Oil Unexpectedly Lethal to Herring in San Francisco Bay

Pacific herring. Image courtesy <a href="http://commons.wikimedia.org/wiki/File:Clupea_pallasii_by_OpenCage.jpg">Wikimedia Commons</a>.

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The Cosco Busan container ship that collided with the San Francisco-Oakland Bay Bridge in 2007 and spilled 54,000 gallons of bunker oil into San Francisco Bay wreaked havoc on embryonic fish for the next two years. This according to a new science paper in Proceedings of the National Academy of Sciences.

The effect of bunker oil on Pacific herring was so profound and unexpected that it now redefines our understanding of the sensitivity of fish embryos to oil—even in an environment where there’s a lot of preexisting background pollution.

From the paper:

The accident oiled shoreline near spawning habitats for the largest population of Pacific herring on the west coast of the continental United States. We assessed the health and viability of herring embryos from oiled and unoiled locations that were either deposited by natural spawning or incubated in subtidal cages.

Their findings:

  • Three months after the spill, embryos at oiled sites showed nonlethal heart defects typical of exposure to oil.

  • More surprising, embryos from adjacent, shallower, intertidal waters  showed unexpectedly high rates of tissue death and fish mortality (the fish were literally falling apart) unrelated to heart defects.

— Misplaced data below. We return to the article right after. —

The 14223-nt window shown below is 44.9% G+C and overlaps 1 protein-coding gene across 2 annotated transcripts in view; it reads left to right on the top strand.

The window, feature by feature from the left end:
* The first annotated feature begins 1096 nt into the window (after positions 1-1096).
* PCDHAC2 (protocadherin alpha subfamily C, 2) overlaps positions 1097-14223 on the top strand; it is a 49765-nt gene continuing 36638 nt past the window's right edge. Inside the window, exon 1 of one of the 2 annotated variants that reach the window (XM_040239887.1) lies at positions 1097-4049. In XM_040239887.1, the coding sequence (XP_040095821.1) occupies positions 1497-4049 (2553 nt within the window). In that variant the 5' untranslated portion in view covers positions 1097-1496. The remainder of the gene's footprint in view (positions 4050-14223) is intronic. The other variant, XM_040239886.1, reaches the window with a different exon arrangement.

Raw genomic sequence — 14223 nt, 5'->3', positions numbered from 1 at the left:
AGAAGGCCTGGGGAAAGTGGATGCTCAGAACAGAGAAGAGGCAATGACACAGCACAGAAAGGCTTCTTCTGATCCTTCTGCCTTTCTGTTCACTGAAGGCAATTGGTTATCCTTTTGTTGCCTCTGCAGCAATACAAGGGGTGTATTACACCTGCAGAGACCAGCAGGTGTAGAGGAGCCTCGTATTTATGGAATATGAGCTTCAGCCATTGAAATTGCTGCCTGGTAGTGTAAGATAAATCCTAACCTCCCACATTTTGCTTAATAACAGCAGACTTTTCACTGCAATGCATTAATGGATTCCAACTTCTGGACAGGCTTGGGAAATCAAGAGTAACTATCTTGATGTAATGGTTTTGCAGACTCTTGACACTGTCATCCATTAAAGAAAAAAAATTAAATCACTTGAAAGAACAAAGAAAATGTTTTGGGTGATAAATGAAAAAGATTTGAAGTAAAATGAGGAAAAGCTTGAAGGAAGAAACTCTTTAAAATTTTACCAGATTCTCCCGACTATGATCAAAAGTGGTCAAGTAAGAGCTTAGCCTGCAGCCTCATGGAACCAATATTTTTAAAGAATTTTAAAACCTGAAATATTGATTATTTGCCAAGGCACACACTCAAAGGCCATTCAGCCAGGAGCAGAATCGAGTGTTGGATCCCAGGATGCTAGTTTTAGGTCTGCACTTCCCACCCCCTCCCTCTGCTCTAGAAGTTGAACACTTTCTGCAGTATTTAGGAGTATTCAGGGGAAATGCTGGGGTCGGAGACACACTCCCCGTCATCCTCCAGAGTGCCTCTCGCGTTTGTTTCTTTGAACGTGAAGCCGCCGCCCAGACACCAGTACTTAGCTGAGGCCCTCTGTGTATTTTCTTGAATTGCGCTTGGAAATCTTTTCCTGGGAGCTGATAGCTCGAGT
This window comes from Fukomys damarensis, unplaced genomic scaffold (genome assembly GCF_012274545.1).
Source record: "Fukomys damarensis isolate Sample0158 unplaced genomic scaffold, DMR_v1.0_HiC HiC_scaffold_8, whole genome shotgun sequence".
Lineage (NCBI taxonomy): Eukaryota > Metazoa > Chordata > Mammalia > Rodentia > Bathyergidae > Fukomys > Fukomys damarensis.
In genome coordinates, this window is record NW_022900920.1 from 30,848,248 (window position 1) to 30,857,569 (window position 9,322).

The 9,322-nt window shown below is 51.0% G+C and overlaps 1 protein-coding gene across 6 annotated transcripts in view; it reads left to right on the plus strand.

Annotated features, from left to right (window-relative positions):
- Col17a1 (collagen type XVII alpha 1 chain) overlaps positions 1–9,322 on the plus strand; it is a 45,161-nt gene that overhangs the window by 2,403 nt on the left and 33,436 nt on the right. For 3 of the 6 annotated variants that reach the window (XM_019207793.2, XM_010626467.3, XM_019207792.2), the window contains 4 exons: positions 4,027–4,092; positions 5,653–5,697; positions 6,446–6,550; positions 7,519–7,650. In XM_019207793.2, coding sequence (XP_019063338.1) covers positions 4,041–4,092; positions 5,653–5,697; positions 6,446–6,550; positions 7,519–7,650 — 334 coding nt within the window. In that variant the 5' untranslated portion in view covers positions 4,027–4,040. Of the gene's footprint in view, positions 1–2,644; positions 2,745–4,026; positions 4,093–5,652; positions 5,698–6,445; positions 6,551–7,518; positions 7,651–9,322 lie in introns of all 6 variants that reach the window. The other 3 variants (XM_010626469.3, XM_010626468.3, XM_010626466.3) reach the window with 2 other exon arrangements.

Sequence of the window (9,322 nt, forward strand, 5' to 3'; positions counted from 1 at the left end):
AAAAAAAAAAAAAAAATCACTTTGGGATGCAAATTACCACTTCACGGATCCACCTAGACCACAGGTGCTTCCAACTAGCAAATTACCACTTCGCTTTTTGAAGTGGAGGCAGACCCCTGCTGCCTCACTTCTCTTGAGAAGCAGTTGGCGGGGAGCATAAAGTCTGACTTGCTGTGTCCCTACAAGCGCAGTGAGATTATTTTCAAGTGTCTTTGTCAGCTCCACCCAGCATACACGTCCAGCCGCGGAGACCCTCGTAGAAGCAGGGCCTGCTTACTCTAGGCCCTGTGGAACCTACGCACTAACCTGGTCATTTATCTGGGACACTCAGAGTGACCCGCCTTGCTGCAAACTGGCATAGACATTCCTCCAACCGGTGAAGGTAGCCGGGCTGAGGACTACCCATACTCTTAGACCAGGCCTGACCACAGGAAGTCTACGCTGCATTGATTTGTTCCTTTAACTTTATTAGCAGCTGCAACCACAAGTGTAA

• No toxicity was observed in embryos from unoiled sites.

So what was the cause of the unexpected mortality in shallow intertidal waters? The Cosco Busan‘s bunker oil—a blend of thick fuel oil distilled from crude oil and contaminated with various, sometimes unknown, substances—interacting with sunlight. This previously unknown nastiness greatly magnified the effects of the Cosco Busan spill.

“Based on our previous understanding of the effects of oil on embryonic fish, we didn’t think there was enough oil from the Cosco Busan spill to cause this much damage,” said Gary Cherr, director of the UC Davis Bodega Marine Laboratory one of the paper’s co-authors. “And we didn’t expect that the ultraviolet light [sunlight] would dramatically increase toxicity in the actual environment.”

In 2008, virtually no live larvae hatched from the herring spawn collected at the oiled sites. Two years later, embryos sampled from the oiled sites still showed significant heart defects, though no increase in death rates.

The video shows how neglect enabled the spill to go viral. 

 

The paper:

  • John P. Incardona, et alUnexpectedly high mortality in Pacific herring embryos exposed to the 2007 Cosco Busan oil spill in San Francisco Bay. PNAS. 2011. DOI:10.1073/pnas.1108884109

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You just sent an incredible message: that quality journalism doesn't have to answer to advertisers, billionaires, or hedge funds; that newsrooms can eke out an existence thanks primarily to the generosity of its readers. That's so powerful. Especially during what's been called a "media extinction event" when those looking to make a profit from the news pull back, the Mother Jones community steps in.

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